A 1-day conference on minimizing impacts to waterfront businesses, and the shores they're situated on, from extreme storms and rising seas.Join private sector, government, and community members to examine the planning, engineering, and design-based…See More
"Tells the story of the Grand Banks dory from the heyday of high-lining schooners to the current group of locals who sustain the ancient rowboat as a symbolically important part of Gloucester’s maritime culture." …See More
Waterfront Auckland has a great vision: “A world-class destination that excites the senses and celebrates our sea loving pacific culture and maritime history. It supports commercially successful and innovative businesses and is a place for all…See More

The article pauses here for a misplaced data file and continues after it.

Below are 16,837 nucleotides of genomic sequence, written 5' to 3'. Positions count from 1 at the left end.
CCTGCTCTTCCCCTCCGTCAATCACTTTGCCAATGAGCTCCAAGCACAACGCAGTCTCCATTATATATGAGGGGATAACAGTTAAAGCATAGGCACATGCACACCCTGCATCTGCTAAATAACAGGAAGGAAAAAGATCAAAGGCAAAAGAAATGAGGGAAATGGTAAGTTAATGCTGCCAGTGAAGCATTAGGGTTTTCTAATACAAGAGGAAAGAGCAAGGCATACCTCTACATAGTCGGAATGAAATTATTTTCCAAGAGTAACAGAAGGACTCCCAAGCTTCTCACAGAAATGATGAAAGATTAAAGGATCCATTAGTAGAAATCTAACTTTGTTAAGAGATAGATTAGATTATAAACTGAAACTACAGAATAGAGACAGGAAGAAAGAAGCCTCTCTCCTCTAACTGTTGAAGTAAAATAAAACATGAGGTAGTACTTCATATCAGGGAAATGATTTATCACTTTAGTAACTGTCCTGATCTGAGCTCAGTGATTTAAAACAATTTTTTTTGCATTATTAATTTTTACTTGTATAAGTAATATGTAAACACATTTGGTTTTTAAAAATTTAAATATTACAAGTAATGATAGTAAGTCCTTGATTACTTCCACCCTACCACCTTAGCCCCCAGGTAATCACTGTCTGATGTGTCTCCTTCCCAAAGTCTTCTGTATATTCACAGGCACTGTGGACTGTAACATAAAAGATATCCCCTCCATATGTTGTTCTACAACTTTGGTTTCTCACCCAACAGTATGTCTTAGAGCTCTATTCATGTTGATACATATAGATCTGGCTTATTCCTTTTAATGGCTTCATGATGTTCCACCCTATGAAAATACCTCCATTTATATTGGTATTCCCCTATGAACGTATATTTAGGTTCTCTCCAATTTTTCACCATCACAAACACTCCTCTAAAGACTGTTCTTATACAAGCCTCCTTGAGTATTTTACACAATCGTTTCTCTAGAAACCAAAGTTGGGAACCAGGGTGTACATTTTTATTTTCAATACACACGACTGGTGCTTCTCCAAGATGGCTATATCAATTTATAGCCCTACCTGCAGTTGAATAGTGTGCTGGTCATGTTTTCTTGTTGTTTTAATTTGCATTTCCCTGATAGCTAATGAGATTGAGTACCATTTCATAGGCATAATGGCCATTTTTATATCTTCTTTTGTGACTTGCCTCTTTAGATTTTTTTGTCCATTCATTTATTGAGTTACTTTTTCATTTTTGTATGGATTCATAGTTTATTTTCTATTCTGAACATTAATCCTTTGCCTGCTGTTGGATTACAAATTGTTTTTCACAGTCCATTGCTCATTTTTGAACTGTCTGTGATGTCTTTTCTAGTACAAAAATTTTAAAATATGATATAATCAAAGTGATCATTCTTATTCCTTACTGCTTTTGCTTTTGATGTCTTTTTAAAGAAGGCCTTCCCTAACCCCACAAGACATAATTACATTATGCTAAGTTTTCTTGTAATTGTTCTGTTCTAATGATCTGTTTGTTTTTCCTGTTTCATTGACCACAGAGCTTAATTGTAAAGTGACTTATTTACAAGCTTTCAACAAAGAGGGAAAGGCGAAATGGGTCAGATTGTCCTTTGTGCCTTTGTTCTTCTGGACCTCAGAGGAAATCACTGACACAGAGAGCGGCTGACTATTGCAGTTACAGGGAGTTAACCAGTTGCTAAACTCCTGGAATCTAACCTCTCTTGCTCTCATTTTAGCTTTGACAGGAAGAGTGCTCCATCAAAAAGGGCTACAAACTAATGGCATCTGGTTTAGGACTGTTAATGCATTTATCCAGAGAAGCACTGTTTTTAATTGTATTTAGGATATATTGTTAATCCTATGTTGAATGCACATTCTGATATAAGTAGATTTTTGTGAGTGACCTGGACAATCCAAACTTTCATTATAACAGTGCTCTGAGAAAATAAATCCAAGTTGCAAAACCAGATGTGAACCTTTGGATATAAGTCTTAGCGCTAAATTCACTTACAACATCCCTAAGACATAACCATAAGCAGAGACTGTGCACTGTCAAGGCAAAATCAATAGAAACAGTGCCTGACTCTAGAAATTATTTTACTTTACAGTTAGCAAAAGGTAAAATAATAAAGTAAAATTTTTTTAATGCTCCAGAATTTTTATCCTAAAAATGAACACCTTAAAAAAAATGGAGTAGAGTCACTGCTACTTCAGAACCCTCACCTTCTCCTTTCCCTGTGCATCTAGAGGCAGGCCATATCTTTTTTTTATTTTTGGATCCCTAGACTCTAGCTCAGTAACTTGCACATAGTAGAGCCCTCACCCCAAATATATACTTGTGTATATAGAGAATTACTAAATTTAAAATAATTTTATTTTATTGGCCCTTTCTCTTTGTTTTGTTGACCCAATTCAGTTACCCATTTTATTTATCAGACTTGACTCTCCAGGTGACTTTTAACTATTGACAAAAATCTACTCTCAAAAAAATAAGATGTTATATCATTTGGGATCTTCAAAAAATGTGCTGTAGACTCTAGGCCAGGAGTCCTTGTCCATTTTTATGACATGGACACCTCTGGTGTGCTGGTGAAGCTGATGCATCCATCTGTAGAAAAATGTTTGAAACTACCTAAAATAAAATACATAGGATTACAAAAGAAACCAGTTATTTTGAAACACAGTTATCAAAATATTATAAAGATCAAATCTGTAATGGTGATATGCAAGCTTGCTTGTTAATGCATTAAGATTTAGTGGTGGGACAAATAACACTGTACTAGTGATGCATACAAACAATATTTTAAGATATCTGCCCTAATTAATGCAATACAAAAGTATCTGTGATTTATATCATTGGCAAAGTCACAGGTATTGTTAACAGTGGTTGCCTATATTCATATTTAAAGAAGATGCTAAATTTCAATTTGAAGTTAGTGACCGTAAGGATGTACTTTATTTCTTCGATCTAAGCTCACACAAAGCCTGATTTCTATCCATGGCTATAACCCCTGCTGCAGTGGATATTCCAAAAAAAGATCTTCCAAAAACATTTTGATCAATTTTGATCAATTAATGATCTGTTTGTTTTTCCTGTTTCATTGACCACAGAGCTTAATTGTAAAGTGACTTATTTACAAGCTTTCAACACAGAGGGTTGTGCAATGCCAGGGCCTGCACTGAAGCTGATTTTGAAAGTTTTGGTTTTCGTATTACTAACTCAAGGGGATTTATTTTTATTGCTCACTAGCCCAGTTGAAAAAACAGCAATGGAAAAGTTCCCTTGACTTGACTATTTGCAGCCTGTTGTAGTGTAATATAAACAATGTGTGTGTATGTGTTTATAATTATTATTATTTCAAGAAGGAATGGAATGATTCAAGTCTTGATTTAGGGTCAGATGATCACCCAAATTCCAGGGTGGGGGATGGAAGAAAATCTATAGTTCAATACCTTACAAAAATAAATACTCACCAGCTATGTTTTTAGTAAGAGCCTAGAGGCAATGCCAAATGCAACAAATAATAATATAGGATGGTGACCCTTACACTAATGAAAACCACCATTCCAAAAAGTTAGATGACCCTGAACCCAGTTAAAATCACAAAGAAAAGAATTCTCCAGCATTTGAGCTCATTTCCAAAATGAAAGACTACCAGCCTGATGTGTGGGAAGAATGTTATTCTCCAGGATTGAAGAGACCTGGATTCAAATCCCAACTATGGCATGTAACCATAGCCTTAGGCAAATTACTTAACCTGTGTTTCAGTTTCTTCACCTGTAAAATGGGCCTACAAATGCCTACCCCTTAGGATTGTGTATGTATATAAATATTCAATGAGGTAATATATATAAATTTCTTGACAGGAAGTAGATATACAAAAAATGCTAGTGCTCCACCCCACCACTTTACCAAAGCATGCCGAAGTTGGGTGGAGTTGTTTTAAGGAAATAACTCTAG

The National Working Waterfront Network Community Center is an online community building personal connections among individuals involved with working waterfront and waterway issues around the country. Here, members of the NWWN Community Center can ask questions, find learn about the experiences of others, seek out experts, read NWWN documents and explore issues and questions.
Two articles in the Ellsworth American (Maine) report the ongoing efforts of Stonington’s citizens, and the city’s Working Waterfront Adaptation Committee, to prepare their waterfront for the future. Interestingly, the article implies that Stonington “rarely conveys the impression of a progressive community,” but is “on the cutting edge” in this instance.
Waterfront Auckland has a great vision: “A world-class destination that excites the senses and celebrates our sea loving pacific culture and maritime history. It supports commercially successful and innovative businesses and is a place for all people, an area rich in character and activities that link people to the city and the sea”.
"To achieve this vision and promote a balance of sustainability, resilience and productivity, Waterfront Auckland has set five goals for…